Kingdom of Aer Kingmaker Card Game Review

Kingdom of Aer: Kingmaker is an elimination card game in the style of Coup, Resistance and Love Letter. The king of Aer has died and each player has several nobles they are trying to place on the throne. Of the two last players, the one who has made more crafty moves to eliminate the opponents wins!

 

Kingdom of Aer: Kingmaker Card Game Stats:

 

Players: 2-5 players

Time: 15 minutes

Ages: 12+

Created by: Allan Chesher

Published by: Centennial Games

Retail price: TBD, Coming to Kickstarter January 2017

Categories: Elimination, Deception

 

Kingdom of Aer: Kingmaker Gameplay:

 

Players start with three royal cards face up in front of them and a full hand of eleven cards. The hand includes cards that target each of the other players as well as cards that form the court of the royals and have special abilities.
First, players simultaneously play one card from their hand face-down. When all players have placed a card, the cards are flipped up and card actions are resolved in a certain order. Then, the player with the most attacks on him/her has to remove on of their royals. When a player’s royals are all assassinated, that player is eliminated from the game and the player(s) who took him/her out gain points.

But special effects from the court cards can change the direction or completely negate attacks. When court cards are played, they are discarded. Only the gold card allows players to buy back a card from the discard pile, and it has a counter: the thief.

One the game is down to two players, the player with the higher number of points they have on the table and in their hand.

 

Kingdom of Aer: Kingmaker Review:

 

Kingmaker is a past-faced card game. Games only take about fifteen minutes to play, so it is great to play while waiting for your entire board game group to arrive, or in-between longer games as a break. However, it won’t be much of a mental break, because this game involves quite a bit of strategy!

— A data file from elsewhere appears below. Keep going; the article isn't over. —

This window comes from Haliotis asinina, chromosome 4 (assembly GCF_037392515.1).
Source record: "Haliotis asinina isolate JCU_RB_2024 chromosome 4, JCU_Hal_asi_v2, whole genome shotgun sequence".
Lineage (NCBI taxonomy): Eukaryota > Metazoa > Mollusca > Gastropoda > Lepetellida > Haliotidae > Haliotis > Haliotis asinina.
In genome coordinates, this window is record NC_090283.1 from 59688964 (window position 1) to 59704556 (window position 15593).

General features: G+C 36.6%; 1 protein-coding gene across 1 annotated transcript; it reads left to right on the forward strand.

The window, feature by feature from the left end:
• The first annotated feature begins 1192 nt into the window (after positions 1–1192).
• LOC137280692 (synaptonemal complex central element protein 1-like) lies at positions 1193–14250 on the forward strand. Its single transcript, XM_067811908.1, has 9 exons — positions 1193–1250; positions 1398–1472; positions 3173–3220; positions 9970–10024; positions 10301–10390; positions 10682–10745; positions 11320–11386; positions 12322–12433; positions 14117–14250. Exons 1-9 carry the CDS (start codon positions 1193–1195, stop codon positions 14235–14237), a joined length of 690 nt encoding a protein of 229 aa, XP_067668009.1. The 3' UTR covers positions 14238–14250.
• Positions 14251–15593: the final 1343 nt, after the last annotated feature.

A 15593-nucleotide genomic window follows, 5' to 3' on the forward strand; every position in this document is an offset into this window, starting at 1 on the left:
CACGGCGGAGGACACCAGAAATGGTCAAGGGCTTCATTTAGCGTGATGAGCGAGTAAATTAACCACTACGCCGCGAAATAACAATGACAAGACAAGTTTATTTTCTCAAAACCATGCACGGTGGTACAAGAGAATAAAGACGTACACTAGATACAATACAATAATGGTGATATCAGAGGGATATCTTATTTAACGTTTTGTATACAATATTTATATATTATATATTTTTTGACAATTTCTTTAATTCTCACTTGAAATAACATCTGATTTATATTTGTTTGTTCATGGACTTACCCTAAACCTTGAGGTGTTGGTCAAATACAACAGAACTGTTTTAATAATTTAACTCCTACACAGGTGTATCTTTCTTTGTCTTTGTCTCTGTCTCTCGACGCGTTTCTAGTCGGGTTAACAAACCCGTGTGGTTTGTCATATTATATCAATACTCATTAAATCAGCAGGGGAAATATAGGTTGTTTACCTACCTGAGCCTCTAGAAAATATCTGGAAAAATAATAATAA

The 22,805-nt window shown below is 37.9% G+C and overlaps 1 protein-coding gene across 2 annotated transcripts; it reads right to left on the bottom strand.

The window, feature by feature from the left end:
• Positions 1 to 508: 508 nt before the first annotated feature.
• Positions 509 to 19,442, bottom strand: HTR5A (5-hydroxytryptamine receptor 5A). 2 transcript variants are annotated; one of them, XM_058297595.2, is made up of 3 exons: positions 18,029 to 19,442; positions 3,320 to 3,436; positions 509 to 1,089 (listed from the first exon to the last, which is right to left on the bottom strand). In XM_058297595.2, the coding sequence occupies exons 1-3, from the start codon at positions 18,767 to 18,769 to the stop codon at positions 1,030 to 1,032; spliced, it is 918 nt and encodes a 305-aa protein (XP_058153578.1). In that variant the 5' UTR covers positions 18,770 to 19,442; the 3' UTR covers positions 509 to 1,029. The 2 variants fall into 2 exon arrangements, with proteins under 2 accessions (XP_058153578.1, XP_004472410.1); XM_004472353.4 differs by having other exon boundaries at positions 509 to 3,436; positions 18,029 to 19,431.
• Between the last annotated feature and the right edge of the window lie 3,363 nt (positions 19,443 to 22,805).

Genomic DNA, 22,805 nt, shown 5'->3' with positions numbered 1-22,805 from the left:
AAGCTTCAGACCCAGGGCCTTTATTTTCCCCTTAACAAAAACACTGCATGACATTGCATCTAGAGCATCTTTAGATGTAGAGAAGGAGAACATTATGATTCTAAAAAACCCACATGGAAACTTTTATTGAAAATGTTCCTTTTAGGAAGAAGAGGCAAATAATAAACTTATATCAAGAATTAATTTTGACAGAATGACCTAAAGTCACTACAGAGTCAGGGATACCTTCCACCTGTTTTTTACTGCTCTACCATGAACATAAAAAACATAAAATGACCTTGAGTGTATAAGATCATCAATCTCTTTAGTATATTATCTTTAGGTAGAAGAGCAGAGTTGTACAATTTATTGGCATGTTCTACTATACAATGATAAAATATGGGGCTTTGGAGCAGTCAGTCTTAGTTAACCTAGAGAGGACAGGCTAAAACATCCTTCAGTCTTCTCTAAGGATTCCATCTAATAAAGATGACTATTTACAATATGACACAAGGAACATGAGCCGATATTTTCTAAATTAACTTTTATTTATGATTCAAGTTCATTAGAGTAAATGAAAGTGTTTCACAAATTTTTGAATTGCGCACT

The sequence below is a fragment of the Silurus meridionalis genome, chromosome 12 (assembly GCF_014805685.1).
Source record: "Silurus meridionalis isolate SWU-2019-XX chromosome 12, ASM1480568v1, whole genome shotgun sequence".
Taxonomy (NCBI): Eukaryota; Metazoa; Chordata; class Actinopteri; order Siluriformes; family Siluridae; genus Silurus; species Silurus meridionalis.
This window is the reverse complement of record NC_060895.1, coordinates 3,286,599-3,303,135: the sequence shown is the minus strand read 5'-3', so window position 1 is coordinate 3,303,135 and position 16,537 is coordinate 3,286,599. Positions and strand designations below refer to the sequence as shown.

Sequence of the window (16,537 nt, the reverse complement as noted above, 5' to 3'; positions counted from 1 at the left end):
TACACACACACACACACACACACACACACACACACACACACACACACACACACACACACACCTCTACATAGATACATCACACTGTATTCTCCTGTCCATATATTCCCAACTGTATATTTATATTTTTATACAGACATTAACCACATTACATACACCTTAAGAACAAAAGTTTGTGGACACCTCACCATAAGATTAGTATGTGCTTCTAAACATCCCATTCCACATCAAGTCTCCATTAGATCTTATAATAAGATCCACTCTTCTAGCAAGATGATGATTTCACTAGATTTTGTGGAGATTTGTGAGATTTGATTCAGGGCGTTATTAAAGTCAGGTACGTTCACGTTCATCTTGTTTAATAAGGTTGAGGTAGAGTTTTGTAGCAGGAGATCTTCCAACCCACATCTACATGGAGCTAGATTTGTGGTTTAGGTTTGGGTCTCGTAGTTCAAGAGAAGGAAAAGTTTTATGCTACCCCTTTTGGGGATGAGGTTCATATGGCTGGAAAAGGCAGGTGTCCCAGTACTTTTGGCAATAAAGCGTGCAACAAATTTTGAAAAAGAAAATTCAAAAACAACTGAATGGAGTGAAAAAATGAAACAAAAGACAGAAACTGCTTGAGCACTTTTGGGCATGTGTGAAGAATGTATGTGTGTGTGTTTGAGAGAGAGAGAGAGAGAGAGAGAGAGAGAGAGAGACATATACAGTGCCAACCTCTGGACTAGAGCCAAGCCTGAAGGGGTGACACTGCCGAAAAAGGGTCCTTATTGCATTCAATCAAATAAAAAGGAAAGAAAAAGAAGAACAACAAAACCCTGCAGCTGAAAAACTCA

First of all, you need to work with other players. And, at some point you will have to betray them. It can be an advantage to appear to be on the losing side to try to get other players to team up with you against the “winning” player(s).

There is quite a bit of social play involved int his game. You never know if you ally will play the card you want them to, or if they will stab you in the back. The surprise element of the card reveal is fun.

The fact that you can’t get your cards back easily, really makes you think about your strategy. It is tempting to play certain cards when you think you are being targeted. However, that same card is worth a lot of points if it stays in your hand at the end of the game. This scoring element is well-balance. It rewards the players who can play the social game and play the right cards at the right time.

Overall, I would recommend the Kingmaker card game. Especially if you like Coup, Resistance and other strategic elimination and bluffing social games. You can still late-back the game on Kickstarter!

Check out the video review below:

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